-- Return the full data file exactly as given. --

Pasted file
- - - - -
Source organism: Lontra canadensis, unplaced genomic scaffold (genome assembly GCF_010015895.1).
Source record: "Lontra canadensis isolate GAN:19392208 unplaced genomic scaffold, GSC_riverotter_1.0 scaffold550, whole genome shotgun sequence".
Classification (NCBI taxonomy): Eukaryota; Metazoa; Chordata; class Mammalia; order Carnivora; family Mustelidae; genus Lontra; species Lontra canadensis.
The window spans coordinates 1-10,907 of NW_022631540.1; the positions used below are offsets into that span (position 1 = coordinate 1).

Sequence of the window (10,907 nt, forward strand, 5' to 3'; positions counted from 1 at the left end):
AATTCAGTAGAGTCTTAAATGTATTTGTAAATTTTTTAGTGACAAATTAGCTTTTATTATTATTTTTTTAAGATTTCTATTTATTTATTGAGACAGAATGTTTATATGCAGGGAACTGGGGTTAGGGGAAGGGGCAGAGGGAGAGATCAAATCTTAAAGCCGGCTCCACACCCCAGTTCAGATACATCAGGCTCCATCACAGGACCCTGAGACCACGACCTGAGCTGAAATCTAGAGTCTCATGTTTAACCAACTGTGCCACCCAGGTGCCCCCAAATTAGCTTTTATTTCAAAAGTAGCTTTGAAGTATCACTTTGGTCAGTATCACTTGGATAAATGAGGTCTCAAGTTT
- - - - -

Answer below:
Source organism: Lontra canadensis, unplaced genomic scaffold (genome assembly GCF_010015895.1).
Source record: "Lontra canadensis isolate GAN:19392208 unplaced genomic scaffold, GSC_riverotter_1.0 scaffold550, whole genome shotgun sequence".
Classification (NCBI taxonomy): Eukaryota; Metazoa; Chordata; class Mammalia; order Carnivora; family Mustelidae; genus Lontra; species Lontra canadensis.
The window spans coordinates 1-10,907 of NW_022631540.1; the positions used below are offsets into that span (position 1 = coordinate 1).

Sequence of the window (10,907 nt, forward strand, 5' to 3'; positions counted from 1 at the left end):
AATTCAGTAGAGTCTTAAATGTATTTGTAAATTTTTTAGTGACAAATTAGCTTTTATTATTATTTTTTTAAGATTTCTATTTATTTATTGAGACAGAATGTTTATATGCAGGGAACTGGGGTTAGGGGAAGGGGCAGAGGGAGAGATCAAATCTTAAAGCCGGCTCCACACCCCAGTTCAGATACATCAGGCTCCATCACAGGACCCTGAGACCACGACCTGAGCTGAAATCTAGAGTCTCATGTTTAACCAACTGTGCCACCCAGGTGCCCCCAAATTAGCTTTTATTTCAAAAGTAGCTTTGAAGTATCACTTTGGTCAGTATCACTTGGATAAATGAGGTCTCAAGTTT